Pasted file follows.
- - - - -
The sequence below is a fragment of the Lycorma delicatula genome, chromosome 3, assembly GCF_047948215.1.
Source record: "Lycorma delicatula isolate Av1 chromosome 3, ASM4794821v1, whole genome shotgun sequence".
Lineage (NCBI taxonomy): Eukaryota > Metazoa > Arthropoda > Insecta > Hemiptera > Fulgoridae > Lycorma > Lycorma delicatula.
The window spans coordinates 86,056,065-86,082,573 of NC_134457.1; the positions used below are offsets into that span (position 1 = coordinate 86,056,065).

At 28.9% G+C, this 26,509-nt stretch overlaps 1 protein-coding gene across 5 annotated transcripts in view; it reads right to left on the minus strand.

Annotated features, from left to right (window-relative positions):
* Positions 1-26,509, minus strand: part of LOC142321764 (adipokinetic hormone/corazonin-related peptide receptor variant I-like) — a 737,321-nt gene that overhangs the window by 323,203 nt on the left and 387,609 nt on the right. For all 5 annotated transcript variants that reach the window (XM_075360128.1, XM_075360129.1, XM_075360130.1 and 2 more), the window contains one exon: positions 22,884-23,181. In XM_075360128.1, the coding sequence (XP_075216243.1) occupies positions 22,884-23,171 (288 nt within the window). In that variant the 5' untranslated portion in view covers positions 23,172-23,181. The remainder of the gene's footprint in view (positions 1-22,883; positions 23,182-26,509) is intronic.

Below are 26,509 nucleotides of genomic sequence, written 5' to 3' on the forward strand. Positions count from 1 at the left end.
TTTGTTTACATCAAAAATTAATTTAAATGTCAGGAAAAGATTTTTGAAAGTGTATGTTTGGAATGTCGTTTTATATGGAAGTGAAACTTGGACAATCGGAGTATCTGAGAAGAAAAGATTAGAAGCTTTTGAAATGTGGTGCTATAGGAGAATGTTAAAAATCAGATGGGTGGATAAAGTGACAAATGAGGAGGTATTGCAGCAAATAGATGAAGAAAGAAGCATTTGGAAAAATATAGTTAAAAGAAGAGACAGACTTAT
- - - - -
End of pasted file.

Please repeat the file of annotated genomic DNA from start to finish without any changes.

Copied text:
The sequence below is a fragment of the Lycorma delicatula genome, chromosome 3, assembly GCF_047948215.1.
Source record: "Lycorma delicatula isolate Av1 chromosome 3, ASM4794821v1, whole genome shotgun sequence".
Lineage (NCBI taxonomy): Eukaryota > Metazoa > Arthropoda > Insecta > Hemiptera > Fulgoridae > Lycorma > Lycorma delicatula.
The window spans coordinates 86,056,065-86,082,573 of NC_134457.1; the positions used below are offsets into that span (position 1 = coordinate 86,056,065).

At 28.9% G+C, this 26,509-nt stretch overlaps 1 protein-coding gene across 5 annotated transcripts in view; it reads right to left on the minus strand.

Annotated features, from left to right (window-relative positions):
* Positions 1-26,509, minus strand: part of LOC142321764 (adipokinetic hormone/corazonin-related peptide receptor variant I-like) — a 737,321-nt gene that overhangs the window by 323,203 nt on the left and 387,609 nt on the right. For all 5 annotated transcript variants that reach the window (XM_075360128.1, XM_075360129.1, XM_075360130.1 and 2 more), the window contains one exon: positions 22,884-23,181. In XM_075360128.1, the coding sequence (XP_075216243.1) occupies positions 22,884-23,171 (288 nt within the window). In that variant the 5' untranslated portion in view covers positions 23,172-23,181. The remainder of the gene's footprint in view (positions 1-22,883; positions 23,182-26,509) is intronic.

Below are 26,509 nucleotides of genomic sequence, written 5' to 3' on the forward strand. Positions count from 1 at the left end.
TTTGTTTACATCAAAAATTAATTTAAATGTCAGGAAAAGATTTTTGAAAGTGTATGTTTGGAATGTCGTTTTATATGGAAGTGAAACTTGGACAATCGGAGTATCTGAGAAGAAAAGATTAGAAGCTTTTGAAATGTGGTGCTATAGGAGAATGTTAAAAATCAGATGGGTGGATAAAGTGACAAATGAGGAGGTATTGCAGCAAATAGATGAAGAAAGAAGCATTTGGAAAAATATAGTTAAAAGAAGAGACAGACTTAT